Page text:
Get on de boat, de banana boat!

Ships headed for the Panama canal

Earlier this month the banana giant Chiquita filed a lawsuit attempting to block the release of documents pertaining to the various payments it made to paramilitary groups that the U.S. considers terrorist organizations. That sounds like a tale out of a different, era, yeah?

Unfortunately, it’s all too current. Chiquita paid a $25-million fine just six years ago after admitting that it had funneled money to multiple Colombian groups. That’s part of a larger phenomenon where multinationals essentially operate above the level of governments in many parts of the world — often engaging in illegal shenanigans — precisely because the corporations have so much economic clout.

A development professor on mine has labeled countries like Colombia, Panama and Costa Rica essentially a “dessert” economies. It’s a fitting moniker given the number of bananas and pineapples they produce. What large-scale industrial fruit-culture has done to the landscapes and social organization of these countries is hard to fully comprehend without visiting. And I note that Global North citizens — particularly Americans — are complicit, what with our year-round demand for exotic fruit of uniform shapes at cheap prices. That consumer demand leads precisely to Chiquita acting like, well, Chiquita.

Fruity boat

If you think capitalism’s rising tide lifts all boats, you’ve got the wrong metaphor. Capitalism’s tsunami wave overwhelms most anything that lacks the political or financial power to get out of the way. And to understand just how far back this goes, check this history of the United Fruit Company, Chiquita’s predecessor.

You can see today just how enmeshed corporate agriculture is in the economies of Costa Rica and Panama; these images are just from my bus/boat/taxi/plane rides there in 2012 but vast swaths of the land look just like this — plantations, pesticides and underpaid workers all in the name of foreign export. It’s the same in a number of other countries in Latin America. Certainly some things have changed, but control remains highly concentrated in the hands of a few.

Where your bananas come from

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Nature, giving me the what-for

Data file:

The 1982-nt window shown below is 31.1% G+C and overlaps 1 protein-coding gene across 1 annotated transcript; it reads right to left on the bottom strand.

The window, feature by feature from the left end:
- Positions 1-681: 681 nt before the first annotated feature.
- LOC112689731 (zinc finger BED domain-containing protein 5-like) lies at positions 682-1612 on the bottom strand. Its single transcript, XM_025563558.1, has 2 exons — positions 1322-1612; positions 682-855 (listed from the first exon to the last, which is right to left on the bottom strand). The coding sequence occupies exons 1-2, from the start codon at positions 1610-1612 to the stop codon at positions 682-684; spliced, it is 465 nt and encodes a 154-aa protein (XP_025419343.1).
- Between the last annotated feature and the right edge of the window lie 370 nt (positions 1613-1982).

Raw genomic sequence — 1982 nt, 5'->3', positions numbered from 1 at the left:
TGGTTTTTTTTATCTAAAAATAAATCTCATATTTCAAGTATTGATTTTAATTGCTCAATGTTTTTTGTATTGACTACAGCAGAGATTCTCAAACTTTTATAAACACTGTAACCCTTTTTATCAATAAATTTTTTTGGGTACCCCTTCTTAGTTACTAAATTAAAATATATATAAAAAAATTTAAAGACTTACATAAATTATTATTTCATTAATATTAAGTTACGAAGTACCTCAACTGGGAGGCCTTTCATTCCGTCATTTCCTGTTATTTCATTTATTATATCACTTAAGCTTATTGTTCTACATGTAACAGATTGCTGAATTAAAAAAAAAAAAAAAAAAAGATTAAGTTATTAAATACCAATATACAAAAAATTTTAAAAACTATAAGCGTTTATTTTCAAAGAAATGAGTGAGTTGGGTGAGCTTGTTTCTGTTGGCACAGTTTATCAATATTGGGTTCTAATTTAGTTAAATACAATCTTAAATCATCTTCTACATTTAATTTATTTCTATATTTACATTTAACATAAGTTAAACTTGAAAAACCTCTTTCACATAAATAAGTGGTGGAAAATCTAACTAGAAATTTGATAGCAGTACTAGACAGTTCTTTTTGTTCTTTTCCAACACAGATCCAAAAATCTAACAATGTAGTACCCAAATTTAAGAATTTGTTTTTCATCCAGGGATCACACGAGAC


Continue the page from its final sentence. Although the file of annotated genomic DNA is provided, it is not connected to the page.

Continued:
Not something man can create

I love peaches. They are, to my taste, so perfect that they demonstrate the limits of our great abilities to create and alter and remake according to our whims.

No matter how hard we try, we can’t create such perfection. I think tomorrow I shall go in search of peach pie.

मेरी आडू | मुझे चाहिये |

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Fruit, glorious fruit!


Mostly just testing the color capacity of my new point-and-shoot. Fresh guavas near the start of winter.

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Fruit, glorious fruit


Ecuadorians love their fruit smoothies — batidos. I particularly love a blackberry batido. Batido de mora and granola made a fantastic breakfast.

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Fresh fruit, piled wonderfully high


Weeks in the jungle with only the occasional runty orange made these, at street shop in Baños, absolutely delectable.

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Throw some rodents on the barbie

It once scurried...

That would be very large grilled cuy. It’s a traditional dish of Ecuador and Peru. It’s basically Guinea pig.

I’ve had it in Peru, but as I don’t eat meat anymore, well…

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Heavenly fruit bowl

You are what you eat?

A lot of my time in the states seemed to revolve around food. At least most of it, such as the wonderful cherries above, was healthy.

Still wish I had a chance at really good peaches.

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Fruit, glorious fruit!

Anurag gets messy

Once or twice a week, we get fruit. The kids love it and it surely helps their diet. Watermelon is a favorite and relatively cheap. Something like Rs. 15 per kilogram.

The kids also routinely break into a song about fruit sung to the tune of “Frère Jacques.”

The first stanza: “Watermelon, watermelon / Papaya, papaya / Orange, apple, mango; orange, apple, mango / Fruits they are; fruits they are.”

More fruity pictures below:

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Fruited plains

Bazaar fruit. Not bizarre fruit.

Papaya, from the crowded bazaar lanes in Fatehpur Sikri, once the headquarters of the Mughal Empire on the hot Uttar Pradesh plains. The word bazaar, comes from Persian and subsequently Hindi, by the way.

The smoke in the photo is from the incense that many wallahs burn near their stalls.

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Fruit wallah

Hot day, heaven on wheels

Either I’ve built up some immunity or I’ve just been lucky. But I now eat roadside stall fruit with impunity. This guy was pretty clean about it all, as you can see below.

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